Selon les legendes vikings, quand un heros-animal mort, il doit franchir le pont arc-en-ciel pour entrer en Valhalla. Ce matin j'ai vu un magnifique arc-en-ciel, qui s'étendait à travers les toits de Paris, et j'ai su: "Mickey a atteint son dernier lieu de repos, avec les anges".

Mickey, mon petit ami. Tu nous as fait rire. Tu as touché nos coeurs. Tu nous manqueras. Merci, mille fois merci.

Or, as Google translate would have you believe -

Tribute to Mickey

A great comedian. According to a Gallup poll, conducted in 2008, the most famous American figure in the world. Three weeks ago, Hollywood has lost a giant of the silver screen. Mickey, the little mouse with a lion heart, died in a retirement home in Florida, and we are all in mourning. He had just celebrated its centennial last year.

Born in 1911, from a modest family, Michel Mouse lived a youth hard enough. After the death of his father in World War I, it was he who had to earn money for his many brothers and sisters do not die of hunger. During his adolescence he had to work two jobs to survive. But everything changed when he was discovered by the Disney studio in 1928. Walt Disney, young and innovative, recognized the great talent of the "little mouse who spoke" and offra him a contract immediately. His first film, "Steamboat Willie" cartonna and launched the career of one of the biggest stars of Hollywood.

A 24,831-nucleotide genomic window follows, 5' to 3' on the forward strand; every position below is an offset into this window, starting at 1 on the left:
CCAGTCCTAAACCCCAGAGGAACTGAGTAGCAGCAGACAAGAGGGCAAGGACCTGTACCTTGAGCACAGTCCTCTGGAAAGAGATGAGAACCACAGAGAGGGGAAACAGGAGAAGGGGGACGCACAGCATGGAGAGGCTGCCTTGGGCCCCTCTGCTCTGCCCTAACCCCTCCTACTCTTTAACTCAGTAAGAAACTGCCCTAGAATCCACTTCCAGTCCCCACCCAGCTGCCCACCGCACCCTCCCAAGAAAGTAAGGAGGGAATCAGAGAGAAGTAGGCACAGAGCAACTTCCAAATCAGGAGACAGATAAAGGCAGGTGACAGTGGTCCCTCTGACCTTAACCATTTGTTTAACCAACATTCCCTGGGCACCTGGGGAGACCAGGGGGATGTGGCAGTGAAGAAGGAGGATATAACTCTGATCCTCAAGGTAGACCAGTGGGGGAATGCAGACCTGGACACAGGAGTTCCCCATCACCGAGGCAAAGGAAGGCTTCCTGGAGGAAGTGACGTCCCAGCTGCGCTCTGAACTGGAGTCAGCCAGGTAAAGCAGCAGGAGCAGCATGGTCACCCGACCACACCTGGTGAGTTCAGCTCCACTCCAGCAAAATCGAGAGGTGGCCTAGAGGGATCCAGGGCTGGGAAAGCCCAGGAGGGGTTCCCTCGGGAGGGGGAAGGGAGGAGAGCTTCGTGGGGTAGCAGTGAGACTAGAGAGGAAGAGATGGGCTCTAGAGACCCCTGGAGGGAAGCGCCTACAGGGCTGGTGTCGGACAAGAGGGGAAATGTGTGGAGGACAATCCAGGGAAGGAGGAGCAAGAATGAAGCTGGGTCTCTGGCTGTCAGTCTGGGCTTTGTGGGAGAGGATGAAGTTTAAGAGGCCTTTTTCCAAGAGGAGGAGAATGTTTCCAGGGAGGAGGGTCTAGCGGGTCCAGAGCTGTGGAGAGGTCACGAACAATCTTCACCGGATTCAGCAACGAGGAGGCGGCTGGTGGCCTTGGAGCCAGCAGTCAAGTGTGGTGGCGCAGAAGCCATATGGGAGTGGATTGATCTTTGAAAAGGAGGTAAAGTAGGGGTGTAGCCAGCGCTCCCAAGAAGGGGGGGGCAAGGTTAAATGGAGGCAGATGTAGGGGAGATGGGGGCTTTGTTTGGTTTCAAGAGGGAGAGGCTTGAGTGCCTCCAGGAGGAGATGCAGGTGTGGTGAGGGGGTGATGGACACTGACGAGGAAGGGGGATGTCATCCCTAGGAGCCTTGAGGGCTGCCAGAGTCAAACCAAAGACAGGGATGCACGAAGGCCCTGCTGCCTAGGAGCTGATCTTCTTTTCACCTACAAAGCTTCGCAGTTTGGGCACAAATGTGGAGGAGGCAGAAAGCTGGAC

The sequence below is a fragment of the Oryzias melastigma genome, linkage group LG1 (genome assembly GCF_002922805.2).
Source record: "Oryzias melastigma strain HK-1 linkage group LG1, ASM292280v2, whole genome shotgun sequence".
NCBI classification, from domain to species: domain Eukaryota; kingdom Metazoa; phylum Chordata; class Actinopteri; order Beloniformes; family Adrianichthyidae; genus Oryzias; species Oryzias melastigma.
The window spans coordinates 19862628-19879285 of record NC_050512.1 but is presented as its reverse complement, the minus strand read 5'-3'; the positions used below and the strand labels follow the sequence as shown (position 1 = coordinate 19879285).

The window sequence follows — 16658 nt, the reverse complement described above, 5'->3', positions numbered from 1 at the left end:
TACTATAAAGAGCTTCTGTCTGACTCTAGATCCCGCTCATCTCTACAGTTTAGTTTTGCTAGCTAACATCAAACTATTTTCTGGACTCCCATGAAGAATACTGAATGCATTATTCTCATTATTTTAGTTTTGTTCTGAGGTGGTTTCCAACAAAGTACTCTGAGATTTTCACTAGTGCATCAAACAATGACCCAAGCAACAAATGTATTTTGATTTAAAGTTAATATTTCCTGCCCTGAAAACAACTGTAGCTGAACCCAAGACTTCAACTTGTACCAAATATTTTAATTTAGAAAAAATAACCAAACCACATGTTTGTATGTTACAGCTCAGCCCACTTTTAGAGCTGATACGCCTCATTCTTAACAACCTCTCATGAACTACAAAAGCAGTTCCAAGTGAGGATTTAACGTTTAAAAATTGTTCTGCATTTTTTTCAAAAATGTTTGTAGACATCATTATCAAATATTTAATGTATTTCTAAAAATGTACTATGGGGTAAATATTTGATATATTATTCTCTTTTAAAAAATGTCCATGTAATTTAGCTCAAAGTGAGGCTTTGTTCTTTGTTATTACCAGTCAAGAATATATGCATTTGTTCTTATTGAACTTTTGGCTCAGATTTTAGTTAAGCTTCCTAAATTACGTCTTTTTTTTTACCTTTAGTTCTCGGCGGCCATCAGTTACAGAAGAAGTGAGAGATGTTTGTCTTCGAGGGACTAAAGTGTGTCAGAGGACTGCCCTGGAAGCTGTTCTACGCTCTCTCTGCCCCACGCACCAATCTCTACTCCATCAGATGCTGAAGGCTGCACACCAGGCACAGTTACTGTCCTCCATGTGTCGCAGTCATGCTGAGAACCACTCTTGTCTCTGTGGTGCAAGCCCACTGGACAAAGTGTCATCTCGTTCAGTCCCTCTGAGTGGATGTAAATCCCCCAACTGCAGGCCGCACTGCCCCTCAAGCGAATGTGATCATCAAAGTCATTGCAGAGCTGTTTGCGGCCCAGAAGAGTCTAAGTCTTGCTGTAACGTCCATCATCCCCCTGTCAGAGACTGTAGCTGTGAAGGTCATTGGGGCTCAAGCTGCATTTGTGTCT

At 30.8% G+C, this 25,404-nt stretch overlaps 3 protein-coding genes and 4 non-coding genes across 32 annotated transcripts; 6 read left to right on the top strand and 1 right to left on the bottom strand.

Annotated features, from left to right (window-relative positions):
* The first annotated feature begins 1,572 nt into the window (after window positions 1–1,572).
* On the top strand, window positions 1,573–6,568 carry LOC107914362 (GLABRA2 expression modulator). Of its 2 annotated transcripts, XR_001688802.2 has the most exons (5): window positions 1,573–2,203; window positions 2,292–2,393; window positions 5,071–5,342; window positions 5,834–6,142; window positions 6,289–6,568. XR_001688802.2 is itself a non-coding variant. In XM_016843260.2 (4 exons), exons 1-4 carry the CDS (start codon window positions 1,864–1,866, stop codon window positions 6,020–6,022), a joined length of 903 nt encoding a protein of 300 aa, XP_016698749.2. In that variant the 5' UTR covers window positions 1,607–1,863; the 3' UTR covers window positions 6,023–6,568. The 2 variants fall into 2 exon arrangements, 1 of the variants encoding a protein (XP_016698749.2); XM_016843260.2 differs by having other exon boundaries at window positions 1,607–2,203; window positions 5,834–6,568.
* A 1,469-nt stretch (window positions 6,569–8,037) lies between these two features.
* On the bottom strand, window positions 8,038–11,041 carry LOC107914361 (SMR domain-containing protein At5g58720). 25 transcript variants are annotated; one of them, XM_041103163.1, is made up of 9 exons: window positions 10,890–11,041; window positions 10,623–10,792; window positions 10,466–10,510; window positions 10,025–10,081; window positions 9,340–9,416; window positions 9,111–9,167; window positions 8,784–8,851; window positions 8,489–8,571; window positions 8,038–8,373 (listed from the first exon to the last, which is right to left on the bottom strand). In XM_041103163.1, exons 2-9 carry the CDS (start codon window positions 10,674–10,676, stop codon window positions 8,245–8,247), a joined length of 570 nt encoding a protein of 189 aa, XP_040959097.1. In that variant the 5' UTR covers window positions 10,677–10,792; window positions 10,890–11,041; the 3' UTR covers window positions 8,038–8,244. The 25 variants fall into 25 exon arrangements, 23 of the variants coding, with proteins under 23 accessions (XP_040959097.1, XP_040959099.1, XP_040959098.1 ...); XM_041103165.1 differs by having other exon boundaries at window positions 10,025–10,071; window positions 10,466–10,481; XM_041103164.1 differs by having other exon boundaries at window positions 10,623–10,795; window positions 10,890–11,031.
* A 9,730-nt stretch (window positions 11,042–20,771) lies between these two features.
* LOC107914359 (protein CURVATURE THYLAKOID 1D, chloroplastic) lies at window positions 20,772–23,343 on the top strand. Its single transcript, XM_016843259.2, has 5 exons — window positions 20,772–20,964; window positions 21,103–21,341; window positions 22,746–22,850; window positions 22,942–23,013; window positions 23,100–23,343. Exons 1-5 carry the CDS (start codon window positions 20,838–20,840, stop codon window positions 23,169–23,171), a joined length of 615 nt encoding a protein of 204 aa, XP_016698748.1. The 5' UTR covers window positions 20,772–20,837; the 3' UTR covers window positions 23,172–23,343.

Mickey has touched all our lives, not only through his many films, but also by its active participation and personal as facilitator in the amusement parks that are named after Disney. I was fortunate to meet him personally in Disney World in Florida in 1980, when I visited the park with my family - we shared breakfast together. It was important for him to know his public, and in 1992 at the age of 80 years, he even learned French in order to better know his guests at Disney World Paris.

According to Norse legends, when a hero-dead animal, he must cross the rainbow bridge rainbow to enter Valhalla. This morning I saw a beautiful rainbow that stretched across the roofs of Paris, and I knew: "Mickey has reached its final resting place, with the angels."

Mickey, my boyfriend. You made us laugh. You touched our hearts. We'll miss you. Thank you, thank you a thousand times.

Friday, April 20, 2012

My Gator Weekend (Part 1)

I know that my readers have been thirsting for a blow-by-blow account of my exciting Florida adventure, so here it is:

Day 1 (Thursday)